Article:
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Research Papers: Gas Turbines: Structures and Dynamics

The Relevance of Damper Pre-Optimization and Its Effectiveness on the Forced Response of Blades

[+] Author and Article Information
Chiara Gastaldi

Mem. ASME
Department of Mechanical and
Aerospace Engineering,
Politecnico di Torino,
Corso Duca degli Abruzzi, 24,
Turin 10129, Italy
e-mail: chiara.gastaldi@polito.it

Teresa M. Berruti

Department of Mechanical and
Aerospace Engineering,
Politecnico di Torino,
Corso Duca degli Abruzzi, 24,
Turin 10129, Italy
e-mail: teresa.berruti@polito.it

Muzio M. Gola

Department of Mechanical and
Aerospace Engineering,
Politecnico di Torino,
Corso Duca degli Abruzzi, 24,
Turin 10129, Italy
e-mail: muzio.gola@polito.it

1Corresponding author.

Manuscript received October 4, 2017; final manuscript received November 4, 2017; published online April 5, 2018. Editor: David Wisler.

J. Eng. Gas Turbines Power 140(6), 062505 (Apr 05, 2018) (11 pages) Paper No: GTP-17-1539; doi: 10.1115/1.4038773 History: Received October 04, 2017; Revised November 04, 2017

The purpose of this paper is to propose an effective strategy for the design of turbine blades with underplatform dampers (UPDs). The strategy involves damper “pre-optimization,” already proposed by the authors, to exclude, before the blades-coupled nonlinear calculation, all those damper configurations leading to low damping performance. This paper continues this effort by applying pre-optimization to determine a damper configuration which will not jam, roll, or detach under any in-plane platform kinematics (i.e., blade bending modes). Once the candidate damper configuration has been found, the damper equilibrium equations are solved by using both the multiharmonic balance method (MHBM) and the direct-time integration (DTI) for the purpose of finding the correct number of Fourier terms to represent displacements and contact forces. It is shown that contrarily to non-preoptimized dampers, which may display an erratic behavior, one harmonic term together with the static term ensures accurate results. These findings are confirmed by a state-of-the-art code for the calculation of the nonlinear forced response of a damper coupled to two blades. Experimental forced response functions (FRF) of the test case with a nominal damper are available for comparison. The comparison of different damper configurations offers a “high-level” validation of the pre-optimization procedure and highlights the strong influence of the blades mode of vibration on the damper effectiveness. It is shown that the pre-optimized damper is not only the most effective but also the one that leads to a faster and more flexible calculation.

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Figures

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Fig. 4

(a) Design areas in the 3D parameter space for IP and OOP motion. (b) Force trajectory diagram for a given damper. The gray-shaded area contains all possible force equilibria the damper may verify for different platforms relative motion.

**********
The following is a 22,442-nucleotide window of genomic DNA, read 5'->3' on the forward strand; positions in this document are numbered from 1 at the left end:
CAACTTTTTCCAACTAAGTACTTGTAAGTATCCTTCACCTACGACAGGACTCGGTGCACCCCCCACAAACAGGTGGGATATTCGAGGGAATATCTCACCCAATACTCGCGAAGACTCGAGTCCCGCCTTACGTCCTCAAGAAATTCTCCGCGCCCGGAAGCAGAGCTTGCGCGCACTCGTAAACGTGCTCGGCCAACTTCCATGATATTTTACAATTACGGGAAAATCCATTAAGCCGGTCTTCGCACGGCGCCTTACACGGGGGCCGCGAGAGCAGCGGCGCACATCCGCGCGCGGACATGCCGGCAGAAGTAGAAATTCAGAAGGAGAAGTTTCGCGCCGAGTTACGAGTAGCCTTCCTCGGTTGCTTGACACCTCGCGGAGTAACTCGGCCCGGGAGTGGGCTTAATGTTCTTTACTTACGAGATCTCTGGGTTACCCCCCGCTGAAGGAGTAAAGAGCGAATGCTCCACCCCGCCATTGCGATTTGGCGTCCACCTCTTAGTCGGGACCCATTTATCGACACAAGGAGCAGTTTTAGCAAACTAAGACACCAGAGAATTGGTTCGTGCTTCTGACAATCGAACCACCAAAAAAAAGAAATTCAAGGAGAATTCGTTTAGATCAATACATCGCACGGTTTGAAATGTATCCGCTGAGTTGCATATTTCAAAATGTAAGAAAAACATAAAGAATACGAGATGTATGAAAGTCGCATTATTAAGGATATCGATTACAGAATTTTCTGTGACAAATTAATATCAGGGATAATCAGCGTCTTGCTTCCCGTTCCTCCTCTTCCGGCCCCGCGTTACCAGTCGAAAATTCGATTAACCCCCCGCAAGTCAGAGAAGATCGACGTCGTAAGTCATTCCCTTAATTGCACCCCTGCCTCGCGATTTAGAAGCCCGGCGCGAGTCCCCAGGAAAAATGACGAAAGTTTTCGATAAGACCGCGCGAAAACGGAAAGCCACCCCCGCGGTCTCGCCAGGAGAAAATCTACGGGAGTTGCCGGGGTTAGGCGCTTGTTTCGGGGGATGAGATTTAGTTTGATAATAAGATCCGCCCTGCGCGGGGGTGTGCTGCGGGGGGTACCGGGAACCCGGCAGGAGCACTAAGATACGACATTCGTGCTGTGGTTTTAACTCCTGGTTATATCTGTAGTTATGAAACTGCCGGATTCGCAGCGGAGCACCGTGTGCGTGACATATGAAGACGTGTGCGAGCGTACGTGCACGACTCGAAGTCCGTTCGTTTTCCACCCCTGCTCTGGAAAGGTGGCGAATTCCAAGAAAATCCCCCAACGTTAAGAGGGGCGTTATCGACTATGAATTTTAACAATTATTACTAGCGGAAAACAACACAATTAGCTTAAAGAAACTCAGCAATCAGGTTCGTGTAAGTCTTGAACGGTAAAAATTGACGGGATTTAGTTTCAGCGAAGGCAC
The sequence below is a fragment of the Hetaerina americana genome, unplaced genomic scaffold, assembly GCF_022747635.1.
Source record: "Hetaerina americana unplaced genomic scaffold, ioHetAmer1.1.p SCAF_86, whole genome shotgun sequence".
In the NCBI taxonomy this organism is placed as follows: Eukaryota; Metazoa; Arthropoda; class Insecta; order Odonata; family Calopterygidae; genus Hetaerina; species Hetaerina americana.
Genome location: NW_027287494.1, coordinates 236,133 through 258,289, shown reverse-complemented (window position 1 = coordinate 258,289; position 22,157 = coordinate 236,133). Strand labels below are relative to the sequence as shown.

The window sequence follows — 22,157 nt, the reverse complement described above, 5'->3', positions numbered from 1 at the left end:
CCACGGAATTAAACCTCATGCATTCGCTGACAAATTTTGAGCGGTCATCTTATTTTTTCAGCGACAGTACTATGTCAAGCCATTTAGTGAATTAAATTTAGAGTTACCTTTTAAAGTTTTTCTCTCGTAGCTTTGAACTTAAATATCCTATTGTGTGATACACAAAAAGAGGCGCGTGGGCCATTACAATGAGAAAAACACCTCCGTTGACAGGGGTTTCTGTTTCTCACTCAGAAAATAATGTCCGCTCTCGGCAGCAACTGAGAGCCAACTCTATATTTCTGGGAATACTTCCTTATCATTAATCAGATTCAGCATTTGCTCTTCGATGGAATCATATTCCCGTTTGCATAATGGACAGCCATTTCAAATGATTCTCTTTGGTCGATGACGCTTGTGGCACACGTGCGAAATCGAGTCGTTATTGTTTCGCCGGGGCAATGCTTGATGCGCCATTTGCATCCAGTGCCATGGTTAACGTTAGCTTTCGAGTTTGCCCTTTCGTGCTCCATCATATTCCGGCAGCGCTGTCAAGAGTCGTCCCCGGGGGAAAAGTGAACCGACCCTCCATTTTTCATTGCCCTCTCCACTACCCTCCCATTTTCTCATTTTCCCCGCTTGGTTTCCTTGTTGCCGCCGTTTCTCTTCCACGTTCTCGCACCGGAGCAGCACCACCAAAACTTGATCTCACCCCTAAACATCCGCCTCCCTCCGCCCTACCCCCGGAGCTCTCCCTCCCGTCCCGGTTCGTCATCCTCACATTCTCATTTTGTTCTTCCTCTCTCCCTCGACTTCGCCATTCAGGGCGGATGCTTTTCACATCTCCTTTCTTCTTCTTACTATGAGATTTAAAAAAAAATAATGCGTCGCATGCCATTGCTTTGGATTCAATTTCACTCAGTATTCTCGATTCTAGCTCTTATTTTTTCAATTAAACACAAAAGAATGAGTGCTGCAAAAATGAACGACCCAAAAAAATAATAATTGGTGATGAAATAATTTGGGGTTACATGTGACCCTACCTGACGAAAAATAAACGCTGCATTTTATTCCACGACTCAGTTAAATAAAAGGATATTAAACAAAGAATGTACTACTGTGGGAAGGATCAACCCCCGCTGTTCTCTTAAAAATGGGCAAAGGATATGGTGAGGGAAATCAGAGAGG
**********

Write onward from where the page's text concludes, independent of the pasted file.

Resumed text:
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Fig. 3

Example of an IP damper map

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Fig. 2

(a) Damper main geometrical parameters. (b) Damper equilibrium in case of upward IP motion of the platforms. The left contact force FL falls 5%d away from the lower edge, thus barely avoiding the upper left contact point lift-off.

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Fig. 1

Sketch of undesirable damper behaviors: (a) jamming, (b) rolling-lift off, and (c) one-side detachment

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Fig. 8

(a) Test rig for forced response measurement. (b) The damper Dnom. (c) Representative scheme of the HBM blade–damper iterative scheme.

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Fig. 5

Admissible design region, common to both IP and OOP motion

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Fig. 6

(a) Damper numerical model including contact elements. (b) Single 3D contact element.

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Fig. 7

Calculated hysteresis cycles for different asymmetric dampers

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Fig. 9

Forced response of the blades. Comparison of simulated (different dampers) and experimental results. Excitation on the left blade. Mode 2. CF= 40 kg, |fEB|= 113 N.

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Fig. 12

Numerical FRF and hysteresis cycles at resonance. Excitation on both blades. Mode 2. CF= 40 kg, |fEB|= 113 N.

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Fig. 10

(a) Left (flat-on-flat contact) and (b) right (cylinder-on-flat contact) calculated hysteresis cycles for different dampers at the resonance

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Fig. 11

Scheme representing absolute and relative platform displacements. Mode 2. Left: excitation on the left blade only. Right: excitation on both blades.

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